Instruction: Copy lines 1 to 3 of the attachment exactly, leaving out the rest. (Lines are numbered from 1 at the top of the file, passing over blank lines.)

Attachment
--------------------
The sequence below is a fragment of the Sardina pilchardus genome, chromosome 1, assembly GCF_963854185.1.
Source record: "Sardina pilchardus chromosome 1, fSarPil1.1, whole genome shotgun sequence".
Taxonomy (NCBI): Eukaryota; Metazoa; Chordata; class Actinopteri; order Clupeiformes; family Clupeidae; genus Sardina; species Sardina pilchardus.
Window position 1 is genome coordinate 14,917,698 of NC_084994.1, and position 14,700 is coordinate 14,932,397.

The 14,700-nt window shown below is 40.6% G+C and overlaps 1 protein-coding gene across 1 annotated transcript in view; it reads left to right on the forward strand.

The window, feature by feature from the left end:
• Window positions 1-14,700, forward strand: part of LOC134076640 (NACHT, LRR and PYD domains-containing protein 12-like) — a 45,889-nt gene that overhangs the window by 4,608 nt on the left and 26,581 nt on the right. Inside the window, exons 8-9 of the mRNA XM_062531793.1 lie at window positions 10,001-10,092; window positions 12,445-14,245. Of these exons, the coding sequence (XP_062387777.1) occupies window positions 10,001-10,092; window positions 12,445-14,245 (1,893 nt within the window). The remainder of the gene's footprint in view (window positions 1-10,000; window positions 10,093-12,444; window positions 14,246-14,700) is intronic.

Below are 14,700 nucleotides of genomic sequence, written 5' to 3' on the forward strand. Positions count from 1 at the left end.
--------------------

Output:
The sequence below is a fragment of the Sardina pilchardus genome, chromosome 1, assembly GCF_963854185.1.
Source record: "Sardina pilchardus chromosome 1, fSarPil1.1, whole genome shotgun sequence".
Taxonomy (NCBI): Eukaryota; Metazoa; Chordata; class Actinopteri; order Clupeiformes; family Clupeidae; genus Sardina; species Sardina pilchardus.